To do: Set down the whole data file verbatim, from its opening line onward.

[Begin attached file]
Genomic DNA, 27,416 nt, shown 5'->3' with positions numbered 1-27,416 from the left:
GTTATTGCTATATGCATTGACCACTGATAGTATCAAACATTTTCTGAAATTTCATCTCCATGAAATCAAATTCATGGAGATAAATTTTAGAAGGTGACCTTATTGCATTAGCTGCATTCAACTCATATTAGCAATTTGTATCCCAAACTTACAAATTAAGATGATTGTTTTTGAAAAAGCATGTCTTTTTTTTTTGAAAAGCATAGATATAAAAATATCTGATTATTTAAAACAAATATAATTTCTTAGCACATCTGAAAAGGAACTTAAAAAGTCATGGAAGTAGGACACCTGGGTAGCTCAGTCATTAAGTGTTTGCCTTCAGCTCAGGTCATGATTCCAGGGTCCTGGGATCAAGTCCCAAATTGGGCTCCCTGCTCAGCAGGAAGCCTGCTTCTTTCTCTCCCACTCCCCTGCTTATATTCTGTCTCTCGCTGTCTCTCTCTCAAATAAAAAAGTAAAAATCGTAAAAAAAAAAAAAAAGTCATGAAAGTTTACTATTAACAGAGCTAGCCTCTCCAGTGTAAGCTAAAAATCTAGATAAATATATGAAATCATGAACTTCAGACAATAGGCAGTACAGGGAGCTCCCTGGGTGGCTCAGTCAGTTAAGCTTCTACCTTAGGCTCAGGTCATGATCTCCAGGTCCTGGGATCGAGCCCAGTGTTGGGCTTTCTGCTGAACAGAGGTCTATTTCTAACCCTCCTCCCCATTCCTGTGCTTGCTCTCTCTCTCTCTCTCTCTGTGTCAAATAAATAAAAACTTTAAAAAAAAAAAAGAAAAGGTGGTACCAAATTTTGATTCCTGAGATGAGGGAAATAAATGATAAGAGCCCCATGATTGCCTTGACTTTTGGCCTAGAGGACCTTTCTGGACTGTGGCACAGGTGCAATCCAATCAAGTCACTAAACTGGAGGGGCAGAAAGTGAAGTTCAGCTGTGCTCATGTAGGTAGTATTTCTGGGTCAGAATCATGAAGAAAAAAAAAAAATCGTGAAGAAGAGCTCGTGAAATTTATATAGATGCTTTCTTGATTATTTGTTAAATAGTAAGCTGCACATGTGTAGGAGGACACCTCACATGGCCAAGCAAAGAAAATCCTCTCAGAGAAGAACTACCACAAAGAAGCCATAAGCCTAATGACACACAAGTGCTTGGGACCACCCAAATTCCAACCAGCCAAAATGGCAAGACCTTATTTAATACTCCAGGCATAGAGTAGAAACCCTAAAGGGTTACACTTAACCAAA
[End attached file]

Genomic DNA, 27,416 nt, shown 5'->3' with positions numbered 1-27,416 from the left:
GTTATTGCTATATGCATTGACCACTGATAGTATCAAACATTTTCTGAAATTTCATCTCCATGAAATCAAATTCATGGAGATAAATTTTAGAAGGTGACCTTATTGCATTAGCTGCATTCAACTCATATTAGCAATTTGTATCCCAAACTTACAAATTAAGATGATTGTTTTTGAAAAAGCATGTCTTTTTTTTTTGAAAAGCATAGATATAAAAATATCTGATTATTTAAAACAAATATAATTTCTTAGCACATCTGAAAAGGAACTTAAAAAGTCATGGAAGTAGGACACCTGGGTAGCTCAGTCATTAAGTGTTTGCCTTCAGCTCAGGTCATGATTCCAGGGTCCTGGGATCAAGTCCCAAATTGGGCTCCCTGCTCAGCAGGAAGCCTGCTTCTTTCTCTCCCACTCCCCTGCTTATATTCTGTCTCTCGCTGTCTCTCTCTCAAATAAAAAAGTAAAAATCGTAAAAAAAAAAAAAAAGTCATGAAAGTTTACTATTAACAGAGCTAGCCTCTCCAGTGTAAGCTAAAAATCTAGATAAATATATGAAATCATGAACTTCAGACAATAGGCAGTACAGGGAGCTCCCTGGGTGGCTCAGTCAGTTAAGCTTCTACCTTAGGCTCAGGTCATGATCTCCAGGTCCTGGGATCGAGCCCAGTGTTGGGCTTTCTGCTGAACAGAGGTCTATTTCTAACCCTCCTCCCCATTCCTGTGCTTGCTCTCTCTCTCTCTCTCTCTGTGTCAAATAAATAAAAACTTTAAAAAAAAAAAAGAAAAGGTGGTACCAAATTTTGATTCCTGAGATGAGGGAAATAAATGATAAGAGCCCCATGATTGCCTTGACTTTTGGCCTAGAGGACCTTTCTGGACTGTGGCACAGGTGCAATCCAATCAAGTCACTAAACTGGAGGGGCAGAAAGTGAAGTTCAGCTGTGCTCATGTAGGTAGTATTTCTGGGTCAGAATCATGAAGAAAAAAAAAAAATCGTGAAGAAGAGCTCGTGAAATTTATATAGATGCTTTCTTGATTATTTGTTAAATAGTAAGCTGCACATGTGTAGGAGGACACCTCACATGGCCAAGCAAAGAAAATCCTCTCAGAGAAGAACTACCACAAAGAAGCCATAAGCCTAATGACACACAAGTGCTTGGGACCACCCAAATTCCAACCAGCCAAAATGGCAAGACCTTATTTAATACTCCAGGCATAGAGTAGAAACCCTAAAGGGTTACACTTAACCAAA